What is the difference between “==” and “===”?
The difference between these two operators may seen simple, but it’s very important to know. Both serve as comparison operators between two variable or values, the divergence lies on the datatype they compare. The “==” operator will compare both variables irrespective of datatype, while the “===” operator will first check the datatype and then compare the values.
Here’s a quick example using the operators:
The first if statement will return true, since the operator will only check for same values, meaning that numbers can be in string format. The second comparison will return false, this because the datatype comparison will cause the comparison to fail.
What are High-Order Functions?
A high-order function is a function that operates on functions, taking one or more functions as arguments and returning a new function.
not() function is a higher-order function because it takes a function argument and returns a new function.
What is Hoisting?
Hoisting refers to the process whereby the interpreter appears to move the declaration of functions, variables or classes to the top of their scope, prior to execution of the code. It allows functions to be safely used in code before they are declared. Variable and class declarations are also hoisted, so they too can be referenced before they are declared. How ever when trying to reference the a variable or class an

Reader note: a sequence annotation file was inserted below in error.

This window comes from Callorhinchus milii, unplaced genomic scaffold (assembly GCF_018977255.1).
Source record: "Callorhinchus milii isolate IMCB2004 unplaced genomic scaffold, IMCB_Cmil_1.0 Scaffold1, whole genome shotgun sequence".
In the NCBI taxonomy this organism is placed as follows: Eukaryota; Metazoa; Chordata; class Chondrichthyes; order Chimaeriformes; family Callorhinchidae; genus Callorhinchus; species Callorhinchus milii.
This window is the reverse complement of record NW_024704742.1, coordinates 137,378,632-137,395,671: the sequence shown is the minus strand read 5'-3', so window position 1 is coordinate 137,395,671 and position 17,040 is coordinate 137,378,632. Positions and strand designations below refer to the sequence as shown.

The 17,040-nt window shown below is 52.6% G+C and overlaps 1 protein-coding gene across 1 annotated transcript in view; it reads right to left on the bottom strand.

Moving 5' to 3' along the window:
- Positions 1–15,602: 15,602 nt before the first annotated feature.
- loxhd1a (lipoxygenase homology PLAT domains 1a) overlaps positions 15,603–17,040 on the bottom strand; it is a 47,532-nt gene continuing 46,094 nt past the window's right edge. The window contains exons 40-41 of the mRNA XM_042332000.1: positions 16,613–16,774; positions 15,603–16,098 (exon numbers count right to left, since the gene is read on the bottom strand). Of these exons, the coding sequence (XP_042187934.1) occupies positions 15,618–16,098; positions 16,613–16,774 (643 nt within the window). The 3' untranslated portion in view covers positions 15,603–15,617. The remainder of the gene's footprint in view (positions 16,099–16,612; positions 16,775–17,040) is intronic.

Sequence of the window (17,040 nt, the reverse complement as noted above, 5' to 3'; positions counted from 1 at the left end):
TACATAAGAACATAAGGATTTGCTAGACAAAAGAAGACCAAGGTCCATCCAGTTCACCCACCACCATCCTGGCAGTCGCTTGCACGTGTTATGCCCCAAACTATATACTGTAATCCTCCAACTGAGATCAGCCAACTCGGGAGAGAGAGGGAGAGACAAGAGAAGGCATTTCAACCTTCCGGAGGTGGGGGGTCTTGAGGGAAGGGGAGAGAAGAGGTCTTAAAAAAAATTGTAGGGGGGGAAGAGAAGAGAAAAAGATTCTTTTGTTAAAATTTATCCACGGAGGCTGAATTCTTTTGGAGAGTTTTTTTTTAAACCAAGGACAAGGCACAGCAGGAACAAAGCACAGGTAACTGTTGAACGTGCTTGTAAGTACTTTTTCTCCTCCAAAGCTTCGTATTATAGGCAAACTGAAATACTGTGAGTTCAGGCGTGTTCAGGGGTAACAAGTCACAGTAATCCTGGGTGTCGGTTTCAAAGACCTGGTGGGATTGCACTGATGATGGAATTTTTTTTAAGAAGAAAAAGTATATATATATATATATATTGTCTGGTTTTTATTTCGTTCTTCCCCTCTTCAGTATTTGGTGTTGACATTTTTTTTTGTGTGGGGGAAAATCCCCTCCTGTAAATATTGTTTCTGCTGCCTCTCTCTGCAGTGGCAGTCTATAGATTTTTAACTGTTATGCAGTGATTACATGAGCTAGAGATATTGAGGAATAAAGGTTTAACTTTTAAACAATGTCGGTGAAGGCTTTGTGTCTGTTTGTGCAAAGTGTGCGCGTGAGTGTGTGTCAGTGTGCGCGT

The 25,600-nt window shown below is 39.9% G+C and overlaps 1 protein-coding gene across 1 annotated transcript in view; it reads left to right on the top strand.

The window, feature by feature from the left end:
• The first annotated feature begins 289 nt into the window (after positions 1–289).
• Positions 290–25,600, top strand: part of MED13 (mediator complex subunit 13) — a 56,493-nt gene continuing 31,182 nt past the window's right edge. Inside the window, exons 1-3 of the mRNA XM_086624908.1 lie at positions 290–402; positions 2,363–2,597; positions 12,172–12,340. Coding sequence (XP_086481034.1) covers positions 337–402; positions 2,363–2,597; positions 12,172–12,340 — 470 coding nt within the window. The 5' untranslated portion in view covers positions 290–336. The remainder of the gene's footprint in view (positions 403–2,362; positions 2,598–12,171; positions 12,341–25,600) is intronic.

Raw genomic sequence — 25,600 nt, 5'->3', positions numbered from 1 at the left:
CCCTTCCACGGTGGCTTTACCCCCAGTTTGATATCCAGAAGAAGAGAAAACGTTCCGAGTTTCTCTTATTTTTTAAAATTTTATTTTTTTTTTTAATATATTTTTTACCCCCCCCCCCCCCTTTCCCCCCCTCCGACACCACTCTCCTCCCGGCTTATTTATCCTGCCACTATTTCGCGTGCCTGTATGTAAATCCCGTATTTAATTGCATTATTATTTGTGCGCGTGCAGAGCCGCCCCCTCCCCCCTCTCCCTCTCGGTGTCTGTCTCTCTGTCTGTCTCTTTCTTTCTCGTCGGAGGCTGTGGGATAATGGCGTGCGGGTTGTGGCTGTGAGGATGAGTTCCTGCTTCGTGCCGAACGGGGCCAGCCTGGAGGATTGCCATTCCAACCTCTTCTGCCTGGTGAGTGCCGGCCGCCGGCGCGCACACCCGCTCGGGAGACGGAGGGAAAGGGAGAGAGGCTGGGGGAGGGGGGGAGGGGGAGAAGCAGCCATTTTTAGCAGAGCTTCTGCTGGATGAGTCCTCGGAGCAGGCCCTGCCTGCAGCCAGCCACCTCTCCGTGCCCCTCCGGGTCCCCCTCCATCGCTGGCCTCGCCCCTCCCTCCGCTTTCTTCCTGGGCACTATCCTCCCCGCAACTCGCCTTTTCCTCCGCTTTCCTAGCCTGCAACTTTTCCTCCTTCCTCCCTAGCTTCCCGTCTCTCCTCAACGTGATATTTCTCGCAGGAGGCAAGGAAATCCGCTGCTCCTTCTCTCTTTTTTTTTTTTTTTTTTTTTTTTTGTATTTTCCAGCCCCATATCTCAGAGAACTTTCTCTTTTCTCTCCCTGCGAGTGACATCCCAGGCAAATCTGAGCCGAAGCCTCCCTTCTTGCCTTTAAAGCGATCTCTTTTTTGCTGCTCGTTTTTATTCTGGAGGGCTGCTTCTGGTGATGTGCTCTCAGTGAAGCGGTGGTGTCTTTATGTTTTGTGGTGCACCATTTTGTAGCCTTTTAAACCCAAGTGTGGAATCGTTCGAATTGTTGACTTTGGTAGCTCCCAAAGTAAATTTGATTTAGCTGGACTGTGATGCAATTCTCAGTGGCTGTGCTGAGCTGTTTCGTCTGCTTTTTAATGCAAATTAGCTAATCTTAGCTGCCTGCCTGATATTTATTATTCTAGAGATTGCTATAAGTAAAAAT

ReferenceErrorvalues will be outputted since the they are not initialized yet. I would recommend only using hoisting with functions to avoid these kind of errors.
What is a Closure?
A closure is the combination of a function bundled together (enclosed) with references to its surrounding state (the lexical environment). With this you can do two things:
- Have access to the lexical environment within which the function was declared. This environment consists of any local variables that were in-scope at the time the closure was created. So even if you declared the function in a local scoped with some variables locally defined, you will still have access to them if running the function in a global scope.
What is Currying?
As you can see currying does not change functionality, it just changes the way the function is invoked!
What are Arrow Functions?
An arrow function expression is a compact alternative to a traditional function expression, but is limited and can’t be used in all situations. It is mainly used to simplify and reduce the number of lines it takes to declare a function. Some of the limitations lie on that arrow functions does not have its own binding to this, instead they use the context of their parent. They are also not suitable for using the call(), apply() and bind() methods, since they generally rely on establishing scope for functioning.
What is a Prototype?
null for its own prototype.